Nutrition: Feeding hospitalized patients for best clinical outcome - DVM
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Nutrition: Feeding hospitalized patients for best clinical outcome
A guide to oral, tube feeding and estimating caloric requirements


The feeding schedule

Estimating a patient's approximate caloric requirement is important because feeding more of any food than is necessary may cause metabolic complications (acidosis, electrolyte shifts) and overfeeding patients through a feeding tube is possible. Diseased patients have metabolic rates and energy requirements that are less than those of comparable healthy individuals.

Requirements for all other nutrients need not be calculated when the food is "complete and balanced." When the patient consumes the proper amount of balanced food calories, all other nutrient requuirements have been met, unless known losses of particular nutrients occur (e.g., protein and electrolytes).

When it becomes certain the patient has not been eating enough food to meet at least RER for three days, then assisted feeding should be instituted and the feeding plan revised.

Calculate the RER using the current body weight because feeding for weight gain will be overfeeding a sick patient. The formula to estimate the RER of a hospitalized patient is:

RER = 70(BWkg)0.75 , or simply 15 kcal/lb dog, 20 kcal/lb cat and 25 kcal/lb of either under 5 lbs. Most hospitalized veterinary patients should be fed at their calculated RER, realizing their actual energy requirement is likely to change over the course of the disease process and recovery.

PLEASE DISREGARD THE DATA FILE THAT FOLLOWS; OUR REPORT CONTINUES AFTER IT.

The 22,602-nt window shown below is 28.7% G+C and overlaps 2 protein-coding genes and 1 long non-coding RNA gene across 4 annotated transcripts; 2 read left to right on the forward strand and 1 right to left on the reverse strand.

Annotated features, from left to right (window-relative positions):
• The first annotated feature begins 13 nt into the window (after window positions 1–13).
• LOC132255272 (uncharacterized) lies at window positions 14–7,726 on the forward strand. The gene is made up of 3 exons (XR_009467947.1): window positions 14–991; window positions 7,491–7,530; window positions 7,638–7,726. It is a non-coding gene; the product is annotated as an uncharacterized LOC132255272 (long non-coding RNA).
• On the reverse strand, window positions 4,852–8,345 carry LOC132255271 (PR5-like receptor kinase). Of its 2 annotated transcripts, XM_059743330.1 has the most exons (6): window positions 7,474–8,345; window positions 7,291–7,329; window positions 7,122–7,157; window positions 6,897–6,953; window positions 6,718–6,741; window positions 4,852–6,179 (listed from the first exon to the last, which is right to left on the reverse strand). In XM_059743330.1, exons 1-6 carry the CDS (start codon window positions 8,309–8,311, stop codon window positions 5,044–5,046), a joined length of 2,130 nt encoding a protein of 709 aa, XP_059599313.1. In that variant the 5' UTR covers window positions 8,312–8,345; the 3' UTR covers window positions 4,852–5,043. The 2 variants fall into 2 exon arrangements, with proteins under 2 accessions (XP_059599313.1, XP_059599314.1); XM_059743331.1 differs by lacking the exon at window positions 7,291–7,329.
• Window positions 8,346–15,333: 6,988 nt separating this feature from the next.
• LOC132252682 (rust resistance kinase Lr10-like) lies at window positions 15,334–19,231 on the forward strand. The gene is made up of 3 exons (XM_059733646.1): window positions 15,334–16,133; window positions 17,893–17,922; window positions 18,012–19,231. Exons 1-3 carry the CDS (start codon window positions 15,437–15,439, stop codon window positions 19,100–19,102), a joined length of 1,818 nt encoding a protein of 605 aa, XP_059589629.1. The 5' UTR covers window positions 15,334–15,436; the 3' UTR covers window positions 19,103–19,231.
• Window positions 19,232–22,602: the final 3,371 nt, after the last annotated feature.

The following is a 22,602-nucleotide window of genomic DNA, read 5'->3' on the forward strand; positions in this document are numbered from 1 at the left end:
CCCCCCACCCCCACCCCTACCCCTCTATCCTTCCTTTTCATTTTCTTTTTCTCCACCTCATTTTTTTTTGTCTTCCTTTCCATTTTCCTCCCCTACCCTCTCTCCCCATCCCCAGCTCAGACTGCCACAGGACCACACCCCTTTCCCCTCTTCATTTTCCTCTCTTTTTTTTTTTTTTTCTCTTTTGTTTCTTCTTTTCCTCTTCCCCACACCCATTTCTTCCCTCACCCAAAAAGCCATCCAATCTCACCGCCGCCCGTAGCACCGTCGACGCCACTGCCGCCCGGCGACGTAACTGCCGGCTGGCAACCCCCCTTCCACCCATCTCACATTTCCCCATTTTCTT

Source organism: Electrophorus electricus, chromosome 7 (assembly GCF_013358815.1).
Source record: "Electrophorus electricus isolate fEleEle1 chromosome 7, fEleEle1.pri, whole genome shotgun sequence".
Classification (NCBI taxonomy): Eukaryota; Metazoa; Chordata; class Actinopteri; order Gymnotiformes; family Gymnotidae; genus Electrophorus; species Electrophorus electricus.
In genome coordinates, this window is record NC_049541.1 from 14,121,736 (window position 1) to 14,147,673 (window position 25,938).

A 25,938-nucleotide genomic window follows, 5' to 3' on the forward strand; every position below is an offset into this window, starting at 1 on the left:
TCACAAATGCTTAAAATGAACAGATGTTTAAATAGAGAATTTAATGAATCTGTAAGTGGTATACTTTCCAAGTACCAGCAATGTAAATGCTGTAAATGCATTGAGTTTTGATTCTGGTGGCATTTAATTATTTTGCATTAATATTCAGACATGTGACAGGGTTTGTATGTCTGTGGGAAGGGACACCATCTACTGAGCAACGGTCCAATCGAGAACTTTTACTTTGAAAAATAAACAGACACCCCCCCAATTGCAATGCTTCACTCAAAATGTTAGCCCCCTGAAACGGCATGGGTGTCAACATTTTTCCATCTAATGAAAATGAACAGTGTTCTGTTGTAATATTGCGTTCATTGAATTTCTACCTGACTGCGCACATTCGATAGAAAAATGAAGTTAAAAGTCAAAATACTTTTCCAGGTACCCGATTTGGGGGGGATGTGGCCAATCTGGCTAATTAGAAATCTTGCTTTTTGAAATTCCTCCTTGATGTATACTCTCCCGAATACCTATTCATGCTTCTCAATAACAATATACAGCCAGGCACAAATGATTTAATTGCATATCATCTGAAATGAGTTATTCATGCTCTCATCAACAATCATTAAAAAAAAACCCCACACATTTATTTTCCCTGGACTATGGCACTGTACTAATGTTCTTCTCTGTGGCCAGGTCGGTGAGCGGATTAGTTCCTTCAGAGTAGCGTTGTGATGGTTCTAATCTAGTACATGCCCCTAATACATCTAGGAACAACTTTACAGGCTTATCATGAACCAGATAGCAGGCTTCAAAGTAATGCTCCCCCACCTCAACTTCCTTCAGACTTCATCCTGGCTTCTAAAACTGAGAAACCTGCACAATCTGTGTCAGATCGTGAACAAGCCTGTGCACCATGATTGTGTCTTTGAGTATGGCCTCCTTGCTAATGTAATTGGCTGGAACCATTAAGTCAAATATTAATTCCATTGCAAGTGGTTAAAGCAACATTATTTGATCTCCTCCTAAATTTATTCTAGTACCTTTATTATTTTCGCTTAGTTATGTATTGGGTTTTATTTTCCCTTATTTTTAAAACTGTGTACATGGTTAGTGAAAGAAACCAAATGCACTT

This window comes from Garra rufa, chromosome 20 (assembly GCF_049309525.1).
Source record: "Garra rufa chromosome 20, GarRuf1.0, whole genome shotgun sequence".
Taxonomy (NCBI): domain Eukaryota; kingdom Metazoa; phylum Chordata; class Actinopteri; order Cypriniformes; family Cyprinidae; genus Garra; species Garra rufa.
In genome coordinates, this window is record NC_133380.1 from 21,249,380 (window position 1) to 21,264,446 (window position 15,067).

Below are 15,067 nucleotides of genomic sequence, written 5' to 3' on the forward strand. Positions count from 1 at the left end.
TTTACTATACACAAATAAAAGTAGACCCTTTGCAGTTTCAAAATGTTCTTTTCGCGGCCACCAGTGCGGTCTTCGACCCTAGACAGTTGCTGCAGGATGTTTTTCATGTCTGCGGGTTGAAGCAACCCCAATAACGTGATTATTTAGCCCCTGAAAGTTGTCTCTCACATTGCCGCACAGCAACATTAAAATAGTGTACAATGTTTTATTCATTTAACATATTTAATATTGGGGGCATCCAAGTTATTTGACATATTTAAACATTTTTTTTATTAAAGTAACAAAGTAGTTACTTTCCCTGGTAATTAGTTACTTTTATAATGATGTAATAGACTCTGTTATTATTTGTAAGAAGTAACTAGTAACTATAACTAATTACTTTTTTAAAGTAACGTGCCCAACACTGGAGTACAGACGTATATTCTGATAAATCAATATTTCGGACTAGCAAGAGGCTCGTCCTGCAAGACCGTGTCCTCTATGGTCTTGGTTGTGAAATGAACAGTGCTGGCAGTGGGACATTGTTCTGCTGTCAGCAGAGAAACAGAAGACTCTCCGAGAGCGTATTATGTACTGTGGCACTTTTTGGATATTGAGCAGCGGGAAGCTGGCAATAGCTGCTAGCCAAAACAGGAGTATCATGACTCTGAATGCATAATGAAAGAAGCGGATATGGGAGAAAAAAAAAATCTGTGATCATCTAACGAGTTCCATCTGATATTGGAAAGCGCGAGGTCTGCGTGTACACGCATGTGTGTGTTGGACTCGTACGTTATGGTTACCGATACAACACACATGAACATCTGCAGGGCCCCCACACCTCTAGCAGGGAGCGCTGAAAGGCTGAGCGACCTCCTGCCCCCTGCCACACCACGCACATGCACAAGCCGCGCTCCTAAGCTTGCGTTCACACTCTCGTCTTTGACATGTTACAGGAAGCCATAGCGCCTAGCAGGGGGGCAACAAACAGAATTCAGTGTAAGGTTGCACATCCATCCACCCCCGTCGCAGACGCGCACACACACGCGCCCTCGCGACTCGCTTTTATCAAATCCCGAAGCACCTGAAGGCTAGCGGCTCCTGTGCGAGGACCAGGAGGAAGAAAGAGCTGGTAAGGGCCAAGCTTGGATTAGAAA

In fact, in human surgical patients, there was relatively little additional benefit to increasing intake after half of the RER requirement had been achieved. And while there are a few exceptions, initially feeding patients at RER, or slightly greater than 50 percent of RER, is a good recommendation that decreases the probability of complications. It is logistically easier to accomplish and still derives benefits of nutritional support. Feeding is preferable to starving, yet underfeeding is preferable to overfeeding.

The feeding schedule often is determined by the patient's ability to tolerate food and the logistics of feeding. Feeding an amount equal to the patient's RER during the first 24 hours of food reintroduction, if physically tolerated, is recommended. The stomach does not "shrink" during a prolonged fast, but rather the stretch receptors are more sensitive and are stimulated by a smaller volume during refeeding.

If the volume of food required to meet RER in 24 hours is not tolerated by the stomach, feeding one-third of RER and then increasing the amount by one-third every 24 hours is a more cautious approach.

Foods should be warmed to room temperature, but not higher than body temperature before feeding, and boluses must be infused slowly (over approximately 1 minute) to allow stomach expansion. Daily food dosage should be divided into several meals according to the expected stomach capacity. Gastric capacities for cats and dogs are typically 5 to 10 ml/kg body weight during initial food reintroduction after a prolonged period of no food intake.

Salivating, gulping, retching and vomiting may occur when too much food has been infused or when the infusion rate is too fast.

Some patients cannot tolerate bolus feeding to the stomach, but they benefit from a slow, continuous-rate infusion (CRI) administration (by pump or gravity flow) of a homogenized liquid food to the stomach. Ideally, homogenized liquid food should be administered through the tube using a slow, continuous drip delivered by a pump.

Foods administered through a J-tube also must be infused slowly and often in either very small quantities or by a slow gravity drip or enteral pump with an hourly rate equal to RER/24 hours because the jejunum is volume-sensitive. The patient's daily fluid requirement must be met, and additional water may be administered through the feeding tube to meet that requirement. Liquid oral medications can be administered easily through feeding tubes and then flushed. If meal feeding, each must be followed by a water-flush to clear the feeding tube of food residue. When the patient is volume sensitive, it is important to know the minimum volume required to flush the tube.


Source: DVM360 MAGAZINE,
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